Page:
A scapular cannot be blessed as a scapular apart from the investiture. There is no specific rite for the blessing of a scapular and a priest cannot divide up parts of the ritual or make up his own formula. Thus the first scapular is blessed, and all subsequent ones are (like clerical garments) not blessed. 

Thus you did not receive a properly blessed scapular, nor are you enrolled in the Scapular Confraternity.

Any priest can enroll you in the Confraternity using the proper ritual and investing you properly with the scapular. 

The two conditions for the spiritual benefits are the wearing of the scapular and the recitation of the Little Office of Our Lady every day. You can substitute a 5-decade Rosary for the Little Office.
(12-04-2017, 02:24 PM)MagisterMusicae Wrote: [ -> ]In order to receive the proper benefits attached to the scapular, you have to be enrolled. The scapular is merely a sign of having been enrolled in the Scapular Confraternity. While wearing one (or the scapular medal) is a requirement of receiving the benefits, wearing one does not make one a member of this confraternity.
You know, MM, I almost always agree with your posts, as evidenced by the number of likes I have given you, but here I have a bone to pick with you.

As the official Scapular Catechism I linked to below says,

Quote:If a person wears the scapular, but has no formal association to the Order, does that person still gain the benefits associated with the scapular?

A person who wears the scapular and practices the spirituality of the Carmelite Order has an affiliation, loose as it may be, to the Carmelite family and so shares in the graces traditionally associated with the Brown Scapular of Our Lady of Mount Carmel. However, simply to wear the scapular without accepting the responsibilities attached to it would be to reduce this precious sacramental to the status of a charm or good-luck piece.
Since being enrolled in the Scapular Confraternity constitutes a 'formal association' with the Order, it is obvious that enrolment is not, absolutely, required.  This is not a matter of Traditionalism vs the 'NO Church', since it is in the power of the First Order(s), with the approval of Rome, to set the conditions for one's sharing in the spiritual goods of the Orders(s).
(12-05-2017, 09:22 PM)jovan66102 Wrote: [ -> ]
(12-04-2017, 02:24 PM)MagisterMusicae Wrote: [ -> ]In order to receive the proper benefits attached to the scapular, you have to be enrolled. The scapular is merely a sign of having been enrolled in the Scapular Confraternity. While wearing one (or the scapular medal) is a requirement of receiving the benefits, wearing one does not make one a member of this confraternity.
You know, MM, I almost always agree with your posts, as evidenced by the number of likes I have given you, but here I have a bone to pick with you.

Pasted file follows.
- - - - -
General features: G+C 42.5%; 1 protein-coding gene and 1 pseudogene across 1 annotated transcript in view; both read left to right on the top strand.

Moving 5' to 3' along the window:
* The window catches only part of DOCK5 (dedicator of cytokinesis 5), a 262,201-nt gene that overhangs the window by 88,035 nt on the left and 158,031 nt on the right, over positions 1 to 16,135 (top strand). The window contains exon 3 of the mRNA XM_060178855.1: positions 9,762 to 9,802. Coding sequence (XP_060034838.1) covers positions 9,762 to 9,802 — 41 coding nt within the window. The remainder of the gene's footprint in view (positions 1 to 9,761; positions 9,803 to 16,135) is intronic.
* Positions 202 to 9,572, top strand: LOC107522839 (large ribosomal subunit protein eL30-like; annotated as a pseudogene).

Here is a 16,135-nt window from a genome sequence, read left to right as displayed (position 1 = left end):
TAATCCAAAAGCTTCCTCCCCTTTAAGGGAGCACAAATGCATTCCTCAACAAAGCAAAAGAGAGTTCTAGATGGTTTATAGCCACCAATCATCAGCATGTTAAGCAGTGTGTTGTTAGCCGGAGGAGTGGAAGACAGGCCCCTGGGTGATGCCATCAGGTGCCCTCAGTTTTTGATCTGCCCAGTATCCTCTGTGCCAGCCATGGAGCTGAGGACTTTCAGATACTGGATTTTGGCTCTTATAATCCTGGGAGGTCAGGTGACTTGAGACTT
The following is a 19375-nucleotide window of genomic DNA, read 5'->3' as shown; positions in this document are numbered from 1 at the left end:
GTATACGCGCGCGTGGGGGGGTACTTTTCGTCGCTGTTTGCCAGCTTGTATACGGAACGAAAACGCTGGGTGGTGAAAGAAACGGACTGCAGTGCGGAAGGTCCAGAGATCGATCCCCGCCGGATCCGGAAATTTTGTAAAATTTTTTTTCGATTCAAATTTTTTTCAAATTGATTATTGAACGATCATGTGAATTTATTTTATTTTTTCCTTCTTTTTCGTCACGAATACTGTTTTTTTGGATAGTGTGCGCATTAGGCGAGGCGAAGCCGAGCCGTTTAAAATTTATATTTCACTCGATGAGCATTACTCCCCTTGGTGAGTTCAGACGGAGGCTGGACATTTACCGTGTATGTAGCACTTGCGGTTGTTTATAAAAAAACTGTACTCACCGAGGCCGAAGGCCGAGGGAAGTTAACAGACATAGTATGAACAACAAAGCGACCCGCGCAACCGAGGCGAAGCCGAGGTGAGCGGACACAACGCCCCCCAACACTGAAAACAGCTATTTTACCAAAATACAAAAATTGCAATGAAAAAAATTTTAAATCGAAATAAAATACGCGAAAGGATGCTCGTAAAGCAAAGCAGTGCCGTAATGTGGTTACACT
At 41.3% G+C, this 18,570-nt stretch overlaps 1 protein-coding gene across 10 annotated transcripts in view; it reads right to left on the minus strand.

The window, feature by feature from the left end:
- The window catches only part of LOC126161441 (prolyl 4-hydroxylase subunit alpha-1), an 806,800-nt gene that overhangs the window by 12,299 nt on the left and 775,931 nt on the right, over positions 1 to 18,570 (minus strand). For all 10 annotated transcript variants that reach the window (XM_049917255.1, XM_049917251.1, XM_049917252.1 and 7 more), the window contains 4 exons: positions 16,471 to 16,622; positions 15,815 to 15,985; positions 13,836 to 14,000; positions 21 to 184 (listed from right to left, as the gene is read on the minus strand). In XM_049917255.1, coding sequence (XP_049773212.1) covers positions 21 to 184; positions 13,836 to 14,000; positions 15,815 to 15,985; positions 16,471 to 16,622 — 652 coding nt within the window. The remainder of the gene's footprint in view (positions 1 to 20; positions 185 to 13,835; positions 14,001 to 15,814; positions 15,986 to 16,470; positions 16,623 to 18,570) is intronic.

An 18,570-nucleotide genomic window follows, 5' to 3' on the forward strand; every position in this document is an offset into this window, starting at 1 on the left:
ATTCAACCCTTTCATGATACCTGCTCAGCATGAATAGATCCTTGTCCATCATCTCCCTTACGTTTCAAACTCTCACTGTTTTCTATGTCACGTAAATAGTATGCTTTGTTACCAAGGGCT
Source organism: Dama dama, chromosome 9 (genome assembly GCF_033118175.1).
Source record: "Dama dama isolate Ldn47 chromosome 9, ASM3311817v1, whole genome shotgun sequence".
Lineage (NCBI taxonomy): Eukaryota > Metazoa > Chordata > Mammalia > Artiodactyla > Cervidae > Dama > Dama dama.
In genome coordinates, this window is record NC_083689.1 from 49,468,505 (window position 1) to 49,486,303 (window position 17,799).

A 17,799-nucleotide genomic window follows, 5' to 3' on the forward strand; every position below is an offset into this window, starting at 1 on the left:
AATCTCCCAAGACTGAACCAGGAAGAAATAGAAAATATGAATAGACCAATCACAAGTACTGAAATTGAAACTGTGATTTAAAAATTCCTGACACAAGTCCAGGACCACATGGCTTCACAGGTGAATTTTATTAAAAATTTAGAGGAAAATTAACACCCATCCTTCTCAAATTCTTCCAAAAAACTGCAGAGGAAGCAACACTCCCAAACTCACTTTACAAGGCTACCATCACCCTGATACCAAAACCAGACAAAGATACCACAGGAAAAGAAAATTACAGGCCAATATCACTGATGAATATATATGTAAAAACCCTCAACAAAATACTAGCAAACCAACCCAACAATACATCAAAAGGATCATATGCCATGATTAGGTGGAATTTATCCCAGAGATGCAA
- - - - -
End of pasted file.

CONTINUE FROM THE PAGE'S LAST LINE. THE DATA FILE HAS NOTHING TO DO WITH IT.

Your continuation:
As the official Scapular Catechism I linked to below says,

Quote:If a person wears the scapular, but has no formal association to the Order, does that person still gain the benefits associated with the scapular?

A person who wears the scapular and practices the spirituality of the Carmelite Order has an affiliation, loose as it may be, to the Carmelite family and so shares in the graces traditionally associated with the Brown Scapular of Our Lady of Mount Carmel. However, simply to wear the scapular without accepting the responsibilities attached to it would be to reduce this precious sacramental to the status of a charm or good-luck piece.
Since being enrolled in the Scapular Confraternity constitutes a 'formal association' with the Order, it is obvious that enrolment is not, absolutely, required.  This is not a matter of Traditionalism vs the 'NO Church', since it is in the power of the First Order(s), with the approval of Rome, to set the conditions for one's sharing in the spiritual goods of the Orders(s).

I stand corrected.

I wasn't trying to, nor would make some NO vs Trad distinction here.

I would point out only the warning posted here, which, sadly, I think is how most traddies approach the scapular—as a good-luck charm, or nearly so. They expect the promises, but often do not practice the spirituality or duties associated.

Many a time I have met someone who thought that wearing a scapular along was a guarantee of heaven, no matter what their moral life or spiritual life looked like. The refused to remove it even to shower since, if they took it off and died without it, being in the state of sin they would go to hell.

I would tend to suggest that while it's one thing to hand out a Rosary to someone who is not Catholic or not practicing, the scapular should only be given to those who are willing to at least try to pray a daily Rosary, and who understand it is not a good-luck charm.
(12-06-2017, 03:13 AM)MagisterMusicae Wrote: [ -> ]I stand corrected.

I wasn't trying to, nor would make some NO vs Trad distinction here.